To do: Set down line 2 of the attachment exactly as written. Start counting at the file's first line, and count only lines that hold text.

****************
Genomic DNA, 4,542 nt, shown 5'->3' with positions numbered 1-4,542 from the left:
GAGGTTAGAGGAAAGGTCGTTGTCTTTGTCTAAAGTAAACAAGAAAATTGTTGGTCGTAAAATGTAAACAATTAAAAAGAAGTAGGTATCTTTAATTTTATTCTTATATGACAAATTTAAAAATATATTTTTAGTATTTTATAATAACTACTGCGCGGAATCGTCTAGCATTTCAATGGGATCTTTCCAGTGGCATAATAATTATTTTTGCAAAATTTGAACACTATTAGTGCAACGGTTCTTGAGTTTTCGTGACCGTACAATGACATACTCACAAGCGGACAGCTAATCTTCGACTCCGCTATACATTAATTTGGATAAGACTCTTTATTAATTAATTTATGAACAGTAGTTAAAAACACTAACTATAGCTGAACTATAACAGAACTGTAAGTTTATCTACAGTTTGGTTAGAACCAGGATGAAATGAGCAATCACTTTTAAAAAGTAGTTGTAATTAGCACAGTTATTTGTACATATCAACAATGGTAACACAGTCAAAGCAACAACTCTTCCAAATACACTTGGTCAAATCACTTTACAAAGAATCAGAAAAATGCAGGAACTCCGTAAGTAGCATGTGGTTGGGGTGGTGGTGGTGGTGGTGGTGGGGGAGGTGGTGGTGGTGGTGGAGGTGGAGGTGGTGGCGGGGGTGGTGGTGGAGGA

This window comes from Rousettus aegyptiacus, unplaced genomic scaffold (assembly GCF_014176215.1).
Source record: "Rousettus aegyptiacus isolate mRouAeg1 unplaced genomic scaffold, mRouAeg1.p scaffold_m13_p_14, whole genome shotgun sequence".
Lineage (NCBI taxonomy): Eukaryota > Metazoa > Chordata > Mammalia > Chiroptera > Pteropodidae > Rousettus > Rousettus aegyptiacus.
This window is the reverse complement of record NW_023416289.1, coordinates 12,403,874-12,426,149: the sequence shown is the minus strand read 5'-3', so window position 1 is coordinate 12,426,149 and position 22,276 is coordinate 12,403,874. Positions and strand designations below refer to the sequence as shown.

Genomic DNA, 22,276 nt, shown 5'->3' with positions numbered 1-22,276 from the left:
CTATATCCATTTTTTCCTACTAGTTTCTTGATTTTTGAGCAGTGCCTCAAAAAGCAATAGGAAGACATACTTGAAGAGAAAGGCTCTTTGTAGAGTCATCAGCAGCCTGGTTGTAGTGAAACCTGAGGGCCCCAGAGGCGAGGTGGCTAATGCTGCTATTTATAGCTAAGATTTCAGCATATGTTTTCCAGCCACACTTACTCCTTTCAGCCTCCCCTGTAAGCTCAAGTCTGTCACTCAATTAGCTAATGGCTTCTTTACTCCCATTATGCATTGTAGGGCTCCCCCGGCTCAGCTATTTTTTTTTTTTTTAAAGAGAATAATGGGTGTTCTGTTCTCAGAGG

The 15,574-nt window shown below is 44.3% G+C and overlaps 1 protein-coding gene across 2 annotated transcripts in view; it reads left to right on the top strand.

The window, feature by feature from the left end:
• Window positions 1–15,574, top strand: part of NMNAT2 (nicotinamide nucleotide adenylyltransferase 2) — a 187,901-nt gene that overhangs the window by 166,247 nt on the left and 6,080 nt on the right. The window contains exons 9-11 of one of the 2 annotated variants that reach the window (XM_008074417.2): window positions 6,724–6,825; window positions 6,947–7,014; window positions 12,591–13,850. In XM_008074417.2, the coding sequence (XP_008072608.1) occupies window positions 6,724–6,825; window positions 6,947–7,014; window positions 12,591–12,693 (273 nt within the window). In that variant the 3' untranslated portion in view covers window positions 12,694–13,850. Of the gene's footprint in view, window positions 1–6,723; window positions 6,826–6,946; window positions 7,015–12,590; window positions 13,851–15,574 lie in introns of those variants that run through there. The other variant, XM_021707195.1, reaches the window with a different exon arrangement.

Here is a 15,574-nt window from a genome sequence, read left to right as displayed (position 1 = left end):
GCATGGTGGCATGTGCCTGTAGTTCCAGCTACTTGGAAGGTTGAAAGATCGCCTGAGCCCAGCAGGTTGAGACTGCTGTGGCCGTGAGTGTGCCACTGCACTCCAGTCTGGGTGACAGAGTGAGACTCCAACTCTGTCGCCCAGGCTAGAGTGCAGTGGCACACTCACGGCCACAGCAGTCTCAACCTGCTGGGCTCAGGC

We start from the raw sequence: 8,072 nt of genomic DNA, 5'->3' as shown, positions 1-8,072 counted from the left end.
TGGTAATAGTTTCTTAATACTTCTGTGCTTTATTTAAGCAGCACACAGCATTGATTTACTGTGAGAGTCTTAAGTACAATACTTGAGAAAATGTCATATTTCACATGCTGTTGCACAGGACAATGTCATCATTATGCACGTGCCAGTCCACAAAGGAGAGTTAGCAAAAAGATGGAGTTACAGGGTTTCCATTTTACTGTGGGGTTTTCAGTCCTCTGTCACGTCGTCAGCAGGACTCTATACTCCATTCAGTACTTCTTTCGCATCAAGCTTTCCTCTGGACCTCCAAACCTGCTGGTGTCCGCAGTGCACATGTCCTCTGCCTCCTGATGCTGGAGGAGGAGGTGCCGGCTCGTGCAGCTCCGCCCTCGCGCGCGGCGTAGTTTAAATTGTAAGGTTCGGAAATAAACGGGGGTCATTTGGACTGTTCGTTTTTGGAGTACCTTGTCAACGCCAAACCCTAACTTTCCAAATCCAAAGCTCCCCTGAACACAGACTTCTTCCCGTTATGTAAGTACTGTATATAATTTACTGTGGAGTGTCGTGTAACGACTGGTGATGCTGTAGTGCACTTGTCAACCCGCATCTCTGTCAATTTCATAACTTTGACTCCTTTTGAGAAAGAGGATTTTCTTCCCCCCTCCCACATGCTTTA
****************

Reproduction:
GAGGTTAGAGGAAAGGTCGTTGTCTTTGTCTAAAGTAAACAAGAAAATTGTTGGTCGTAAAATGTAAACAATTAAAAAGAAGTAGGTATCTTTAATTTTATTCTTATATGACAAATTTAAAAATATATTTTTAGTATTTTATAATAACTACTGCGCGGAATCGTCTAGCATTTCAATGGGATCTTTCCAGTGGCATAATAATTATTTTTGCAAAATTTGAACACTATTAGTGCAACGGTTCTTGAGTTTTCGTGACCGTACAATGACATACTCACAAGCGGACAGCTAATCTTCGACTCCGCTATACATTAATTTGGATAAGACTCTTTATTAATTAATTTATGAACAGTAGTTAAAAACACTAACTATAGCTGAACTATAACAGAACTGTAAGTTTATCTACAGTTTGGTTAGAACCAGGATGAAATGAGCAATCACTTTTAAAAAGTAGTTGTAATTAGCACAGTTATTTGTACATATCAACAATGGTAACACAGTCAAAGCAACAACTCTTCCAAATACACTTGGTCAAATCACTTTACAAAGAATCAGAAAAATGCAGGAACTCCGTAAGTAGCATGTGGTTGGGGTGGTGGTGGTGGTGGTGGTGGGGGAGGTGGTGGTGGTGGTGGAGGTGGAGGTGGTGGCGGGGGTGGTGGTGGAGGA